The continuing clash over abortion can be understood as a conflict between the right to liberty and the right to life.  It is greatly to be hoped that the right to life will prevail as liberty means little if a life can be taken without due process of law.

In short, the rights to life, liberty, and property should be acknowledged in that order with life taking precedence over liberty and liberty taking precedence over property.

January 2011

Three research programmes

For Lakatos, what we think of as a ‘theory’ may actually be a succession of slightly different theories and experimental techniques developed over time, that share some common idea, or what Lakatos called their ‘hard core’. Lakatos called such changing collections ‘Research Programmes’. (1)

Here is a description of three research programmes concerned mainly with biology but also with geology and cosmology from the distant past to the present.

The Aristotelian Research Programme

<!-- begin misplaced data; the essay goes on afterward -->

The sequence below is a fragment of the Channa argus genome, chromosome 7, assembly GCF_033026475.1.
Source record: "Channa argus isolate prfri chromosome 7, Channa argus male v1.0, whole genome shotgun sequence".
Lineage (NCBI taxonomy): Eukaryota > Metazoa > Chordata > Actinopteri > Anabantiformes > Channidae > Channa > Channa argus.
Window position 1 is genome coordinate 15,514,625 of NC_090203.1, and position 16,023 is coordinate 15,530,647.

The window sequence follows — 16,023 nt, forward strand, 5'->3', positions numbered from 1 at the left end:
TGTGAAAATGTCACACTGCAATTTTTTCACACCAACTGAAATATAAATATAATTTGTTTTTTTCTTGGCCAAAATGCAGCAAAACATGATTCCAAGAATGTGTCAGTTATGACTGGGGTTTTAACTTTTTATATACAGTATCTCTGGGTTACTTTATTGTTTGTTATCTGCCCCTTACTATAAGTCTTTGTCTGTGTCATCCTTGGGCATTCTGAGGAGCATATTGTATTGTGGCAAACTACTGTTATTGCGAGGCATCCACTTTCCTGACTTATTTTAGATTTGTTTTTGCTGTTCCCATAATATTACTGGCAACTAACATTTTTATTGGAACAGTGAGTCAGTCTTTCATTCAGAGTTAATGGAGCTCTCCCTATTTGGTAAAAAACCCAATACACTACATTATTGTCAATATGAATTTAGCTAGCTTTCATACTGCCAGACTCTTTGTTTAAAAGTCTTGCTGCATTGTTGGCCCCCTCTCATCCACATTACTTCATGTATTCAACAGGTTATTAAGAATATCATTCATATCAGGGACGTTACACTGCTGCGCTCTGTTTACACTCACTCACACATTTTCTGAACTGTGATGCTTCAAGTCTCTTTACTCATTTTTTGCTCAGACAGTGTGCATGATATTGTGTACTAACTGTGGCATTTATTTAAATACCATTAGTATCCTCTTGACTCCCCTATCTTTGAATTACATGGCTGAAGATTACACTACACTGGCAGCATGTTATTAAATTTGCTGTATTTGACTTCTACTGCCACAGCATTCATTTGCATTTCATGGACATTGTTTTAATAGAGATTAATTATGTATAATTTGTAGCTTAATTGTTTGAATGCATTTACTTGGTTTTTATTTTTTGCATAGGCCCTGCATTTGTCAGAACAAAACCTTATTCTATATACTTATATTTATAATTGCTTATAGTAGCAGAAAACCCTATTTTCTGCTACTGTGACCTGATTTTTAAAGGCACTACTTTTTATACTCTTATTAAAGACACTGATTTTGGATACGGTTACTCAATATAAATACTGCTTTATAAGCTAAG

Aristotle and those who followed him described a world that is largely static. Archetypes of all species were created by special act of God (or the gods) and species have not changed since then. The earth is also the same as it was from its beginning. Whether the cosmos has always existed or was created, it has never changed appreciably.

Aristotle asserted that the cosmos has always existed and was always basically the same. This was changed in later centuries to a relatively recent special creation (<10,000 years ago). In either case, it is a static world picture.

The Evolutionary Research Programme

Darwin and those who followed him described a world that is largely dynamic. All species developed from other species and the original simple organism developed somehow from inanimate matter. No special act of creation was involved. Lyell and those who followed him described an earth that is in slow continuous change with minor exceptions.